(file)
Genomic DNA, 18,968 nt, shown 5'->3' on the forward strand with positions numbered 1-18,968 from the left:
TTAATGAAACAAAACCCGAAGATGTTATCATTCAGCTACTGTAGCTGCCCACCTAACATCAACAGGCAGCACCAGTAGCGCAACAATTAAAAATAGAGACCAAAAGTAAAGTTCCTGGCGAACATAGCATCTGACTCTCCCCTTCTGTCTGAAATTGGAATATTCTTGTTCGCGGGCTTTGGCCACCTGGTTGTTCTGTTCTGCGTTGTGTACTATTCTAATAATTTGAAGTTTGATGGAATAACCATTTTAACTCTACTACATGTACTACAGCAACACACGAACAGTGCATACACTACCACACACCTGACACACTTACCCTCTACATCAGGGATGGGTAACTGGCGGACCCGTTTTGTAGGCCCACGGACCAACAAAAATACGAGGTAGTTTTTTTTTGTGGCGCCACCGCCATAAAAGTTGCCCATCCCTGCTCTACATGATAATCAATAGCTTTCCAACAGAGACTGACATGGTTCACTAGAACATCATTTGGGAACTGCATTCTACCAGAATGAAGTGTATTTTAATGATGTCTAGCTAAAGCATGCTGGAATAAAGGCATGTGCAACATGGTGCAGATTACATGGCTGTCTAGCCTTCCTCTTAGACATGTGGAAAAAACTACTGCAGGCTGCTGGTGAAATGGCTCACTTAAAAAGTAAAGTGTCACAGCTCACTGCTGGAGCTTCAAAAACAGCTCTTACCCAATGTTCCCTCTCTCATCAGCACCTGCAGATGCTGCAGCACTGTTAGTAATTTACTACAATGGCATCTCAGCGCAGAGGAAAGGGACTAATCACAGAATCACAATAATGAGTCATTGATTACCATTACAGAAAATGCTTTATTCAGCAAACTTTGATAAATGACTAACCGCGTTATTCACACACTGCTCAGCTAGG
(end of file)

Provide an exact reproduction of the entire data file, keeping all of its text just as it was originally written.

Genomic DNA, 18,968 nt, shown 5'->3' on the forward strand with positions numbered 1-18,968 from the left:
TTAATGAAACAAAACCCGAAGATGTTATCATTCAGCTACTGTAGCTGCCCACCTAACATCAACAGGCAGCACCAGTAGCGCAACAATTAAAAATAGAGACCAAAAGTAAAGTTCCTGGCGAACATAGCATCTGACTCTCCCCTTCTGTCTGAAATTGGAATATTCTTGTTCGCGGGCTTTGGCCACCTGGTTGTTCTGTTCTGCGTTGTGTACTATTCTAATAATTTGAAGTTTGATGGAATAACCATTTTAACTCTACTACATGTACTACAGCAACACACGAACAGTGCATACACTACCACACACCTGACACACTTACCCTCTACATCAGGGATGGGTAACTGGCGGACCCGTTTTGTAGGCCCACGGACCAACAAAAATACGAGGTAGTTTTTTTTTGTGGCGCCACCGCCATAAAAGTTGCCCATCCCTGCTCTACATGATAATCAATAGCTTTCCAACAGAGACTGACATGGTTCACTAGAACATCATTTGGGAACTGCATTCTACCAGAATGAAGTGTATTTTAATGATGTCTAGCTAAAGCATGCTGGAATAAAGGCATGTGCAACATGGTGCAGATTACATGGCTGTCTAGCCTTCCTCTTAGACATGTGGAAAAAACTACTGCAGGCTGCTGGTGAAATGGCTCACTTAAAAAGTAAAGTGTCACAGCTCACTGCTGGAGCTTCAAAAACAGCTCTTACCCAATGTTCCCTCTCTCATCAGCACCTGCAGATGCTGCAGCACTGTTAGTAATTTACTACAATGGCATCTCAGCGCAGAGGAAAGGGACTAATCACAGAATCACAATAATGAGTCATTGATTACCATTACAGAAAATGCTTTATTCAGCAAACTTTGATAAATGACTAACCGCGTTATTCACACACTGCTCAGCTAGG